Civil liberties group says university should examine how its campus culture might promote a ‘divisive campus culture’
Auburn University officials have refused to share any substantial updates on an investigation they launched four months ago after some black students posted anti-white racial slurs in a group chat allegedly associated with the school’s Black Student Union.
When asked for an update, the university refused to provide even general information without any identifiers about the suspects.
The College Fix asked Auburn University if it could provide a general update on any punishments given out even if the school could not share individual names of those under investigation.
“Auburn University does not comment on individual student conduct cases,” Auburn’s Director of Communications Preston Sparks told The Fix via email on May 8. “Beyond the statement we sent out in February, [this] is the only other statement we will be issuing on the matter.”
The university originally told The Fix back in February that the school’s Office of Affirmative Action and Equal Employment had been investigating the situation since January.
“Administrators have since learned that the GroupMe chat in question is titled ‘AU Connect: Brought to you by The Throwdown’ and includes hundreds of people from multiple universities,” spokesperson Jennifer Adams told The Fix in February. “These comments did not occur on the Black Student Union GroupMe nor as part of any recognized Auburn University organization channel.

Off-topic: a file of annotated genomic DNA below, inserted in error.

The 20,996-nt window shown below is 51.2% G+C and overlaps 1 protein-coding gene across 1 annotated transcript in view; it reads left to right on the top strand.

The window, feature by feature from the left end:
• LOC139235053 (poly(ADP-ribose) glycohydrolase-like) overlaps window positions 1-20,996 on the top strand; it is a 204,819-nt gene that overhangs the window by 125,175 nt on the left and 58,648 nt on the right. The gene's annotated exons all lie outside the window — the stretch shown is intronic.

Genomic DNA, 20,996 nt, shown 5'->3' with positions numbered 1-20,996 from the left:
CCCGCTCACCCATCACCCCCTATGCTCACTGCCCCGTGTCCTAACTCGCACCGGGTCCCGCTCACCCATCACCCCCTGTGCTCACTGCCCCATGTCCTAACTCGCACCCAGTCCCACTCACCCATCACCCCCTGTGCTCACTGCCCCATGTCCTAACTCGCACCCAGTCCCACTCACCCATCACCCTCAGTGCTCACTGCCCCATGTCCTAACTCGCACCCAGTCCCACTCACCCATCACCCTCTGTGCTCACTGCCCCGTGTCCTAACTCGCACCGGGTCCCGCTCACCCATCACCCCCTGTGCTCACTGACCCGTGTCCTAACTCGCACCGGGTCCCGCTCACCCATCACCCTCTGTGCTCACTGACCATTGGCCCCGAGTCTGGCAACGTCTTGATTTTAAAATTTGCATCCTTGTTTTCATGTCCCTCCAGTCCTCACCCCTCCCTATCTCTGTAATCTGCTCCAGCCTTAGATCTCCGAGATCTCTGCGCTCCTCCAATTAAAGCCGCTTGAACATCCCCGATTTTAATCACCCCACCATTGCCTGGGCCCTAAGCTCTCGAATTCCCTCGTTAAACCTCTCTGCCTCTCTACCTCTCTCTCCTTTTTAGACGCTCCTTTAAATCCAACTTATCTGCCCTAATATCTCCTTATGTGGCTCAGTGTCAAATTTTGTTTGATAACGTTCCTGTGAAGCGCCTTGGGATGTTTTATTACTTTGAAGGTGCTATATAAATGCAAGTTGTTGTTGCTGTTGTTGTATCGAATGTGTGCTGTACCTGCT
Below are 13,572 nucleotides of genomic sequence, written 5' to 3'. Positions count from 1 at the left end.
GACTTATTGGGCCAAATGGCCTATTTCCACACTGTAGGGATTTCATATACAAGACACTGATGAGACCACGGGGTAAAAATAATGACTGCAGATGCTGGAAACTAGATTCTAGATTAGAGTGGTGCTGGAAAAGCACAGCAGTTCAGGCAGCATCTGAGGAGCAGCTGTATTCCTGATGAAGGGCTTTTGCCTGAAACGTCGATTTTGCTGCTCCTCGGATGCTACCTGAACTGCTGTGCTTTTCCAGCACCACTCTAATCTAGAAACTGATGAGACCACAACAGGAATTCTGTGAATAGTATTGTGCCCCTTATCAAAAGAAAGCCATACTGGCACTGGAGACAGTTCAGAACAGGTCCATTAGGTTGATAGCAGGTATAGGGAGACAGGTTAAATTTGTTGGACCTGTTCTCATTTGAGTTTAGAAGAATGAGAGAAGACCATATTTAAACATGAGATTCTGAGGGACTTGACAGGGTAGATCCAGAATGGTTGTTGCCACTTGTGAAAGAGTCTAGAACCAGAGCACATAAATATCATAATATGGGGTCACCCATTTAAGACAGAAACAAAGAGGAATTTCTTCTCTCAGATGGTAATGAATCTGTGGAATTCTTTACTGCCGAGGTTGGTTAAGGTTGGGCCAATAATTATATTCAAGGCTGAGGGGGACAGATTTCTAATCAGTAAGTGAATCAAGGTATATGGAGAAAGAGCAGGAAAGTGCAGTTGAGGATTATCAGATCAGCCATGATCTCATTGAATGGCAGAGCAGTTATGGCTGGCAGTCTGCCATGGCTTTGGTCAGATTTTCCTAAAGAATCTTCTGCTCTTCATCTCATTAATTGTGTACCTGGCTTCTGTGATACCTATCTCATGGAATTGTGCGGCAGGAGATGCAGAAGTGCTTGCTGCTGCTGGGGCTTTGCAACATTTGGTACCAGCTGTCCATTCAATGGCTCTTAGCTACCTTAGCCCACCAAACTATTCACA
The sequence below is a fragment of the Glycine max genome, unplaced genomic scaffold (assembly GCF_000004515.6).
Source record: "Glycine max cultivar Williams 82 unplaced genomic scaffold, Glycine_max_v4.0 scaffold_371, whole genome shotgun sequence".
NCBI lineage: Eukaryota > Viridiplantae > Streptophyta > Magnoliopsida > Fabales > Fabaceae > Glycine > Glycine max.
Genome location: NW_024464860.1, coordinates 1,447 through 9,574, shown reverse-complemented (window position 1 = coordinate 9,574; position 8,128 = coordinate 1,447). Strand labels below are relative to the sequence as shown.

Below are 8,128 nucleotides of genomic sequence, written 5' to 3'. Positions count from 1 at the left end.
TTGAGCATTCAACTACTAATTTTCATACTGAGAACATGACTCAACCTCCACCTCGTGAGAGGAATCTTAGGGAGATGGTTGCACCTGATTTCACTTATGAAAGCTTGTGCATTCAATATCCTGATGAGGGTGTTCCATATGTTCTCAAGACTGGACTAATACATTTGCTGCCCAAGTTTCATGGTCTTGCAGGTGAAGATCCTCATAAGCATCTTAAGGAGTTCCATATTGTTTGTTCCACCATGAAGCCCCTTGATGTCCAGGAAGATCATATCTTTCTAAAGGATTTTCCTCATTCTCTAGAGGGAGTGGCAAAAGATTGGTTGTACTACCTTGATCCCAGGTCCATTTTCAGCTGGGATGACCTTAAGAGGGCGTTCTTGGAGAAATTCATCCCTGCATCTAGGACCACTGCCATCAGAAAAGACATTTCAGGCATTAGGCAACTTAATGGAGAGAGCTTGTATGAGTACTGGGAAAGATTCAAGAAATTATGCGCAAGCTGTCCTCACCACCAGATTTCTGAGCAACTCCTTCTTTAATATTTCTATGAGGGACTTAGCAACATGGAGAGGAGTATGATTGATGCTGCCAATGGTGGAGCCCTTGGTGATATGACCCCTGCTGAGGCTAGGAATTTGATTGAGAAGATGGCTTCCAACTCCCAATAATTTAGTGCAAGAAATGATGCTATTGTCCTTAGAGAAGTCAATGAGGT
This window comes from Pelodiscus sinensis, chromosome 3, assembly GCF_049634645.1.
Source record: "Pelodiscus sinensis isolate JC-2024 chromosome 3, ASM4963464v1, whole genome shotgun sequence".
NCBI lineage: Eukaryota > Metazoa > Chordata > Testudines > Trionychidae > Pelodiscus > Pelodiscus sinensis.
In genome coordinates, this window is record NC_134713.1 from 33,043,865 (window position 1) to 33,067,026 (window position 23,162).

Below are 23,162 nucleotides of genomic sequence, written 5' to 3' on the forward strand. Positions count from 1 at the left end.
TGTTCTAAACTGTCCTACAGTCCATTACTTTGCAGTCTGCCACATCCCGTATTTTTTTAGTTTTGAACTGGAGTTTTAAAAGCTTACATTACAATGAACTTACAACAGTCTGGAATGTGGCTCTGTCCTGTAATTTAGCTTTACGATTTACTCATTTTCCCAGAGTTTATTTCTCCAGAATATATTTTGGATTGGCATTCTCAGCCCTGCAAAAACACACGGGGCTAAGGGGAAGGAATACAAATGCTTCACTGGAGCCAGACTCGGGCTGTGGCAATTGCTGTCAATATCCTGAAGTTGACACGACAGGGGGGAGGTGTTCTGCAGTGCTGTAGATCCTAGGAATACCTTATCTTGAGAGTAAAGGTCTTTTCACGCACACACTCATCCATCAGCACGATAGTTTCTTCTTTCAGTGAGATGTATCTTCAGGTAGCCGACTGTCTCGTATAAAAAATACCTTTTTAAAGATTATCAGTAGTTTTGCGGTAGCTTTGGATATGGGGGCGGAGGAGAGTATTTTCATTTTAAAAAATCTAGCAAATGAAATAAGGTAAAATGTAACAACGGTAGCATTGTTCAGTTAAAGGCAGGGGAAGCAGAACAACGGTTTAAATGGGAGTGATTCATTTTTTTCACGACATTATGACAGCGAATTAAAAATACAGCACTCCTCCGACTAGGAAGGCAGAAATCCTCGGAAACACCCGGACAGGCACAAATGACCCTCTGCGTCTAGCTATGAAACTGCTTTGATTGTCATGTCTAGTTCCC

The members of the messaging group shared a document that listed hundreds of derogatory names for white people, including “yeast maggots” and “decomposing form of humanity.”
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A nonprofit civil liberties and free speech group told The Fix that the university’s administrators should use this as an opportunity to address school policies that create a “divisive campus culture.”
“This situation provides a good opportunity for faculty, staff, and administrators to discontinue policies or practices which might contribute to a divisive campus culture,” Stephanie Guerra, managing director of education at the Foundation Against Intolerance and Racism, told The Fix via email on May 9.
“[The administrators] should consider offering activities and messages that affirm the humanity of all students and encourage students to see each other as unique individuals rather than members of identity groups,” Guerra said.
“Individuation, or seeing others as individuals, is one of the most powerful deterrents to racism,” she said.
Guerra also explained how important it is that school officials disassociate from the idea that only one group can perpetuate racism.
“University leadership should reject the dangerous notion that racism is the purview of only one group and that other groups are exempt,” Guerra said.
“Racism harms both victims and perpetrators, and the students who contributed to this list are demonstrating vulnerability to a deeply destructive mindset,” she said. “Strikingly, a number of the dehumanizing epithets on this list have been used before in pre-genocidal contexts.”
Guerra concluded by highlighting the need to conform to the teachings of Martin Luther King Jr. by standing against violence and hatred.
“Dr. Martin Luther King taught us to fight against hateful rhetoric and stand united as humans,” Guerra said.
“In dealing with incidents of hate and bias, FAIR encourages a review of Dr. King’s Principles of Nonviolence,” she said. “Above all, we must resist hatred and see each other as human beings.”
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IMAGE: JadenHeard/1819 News
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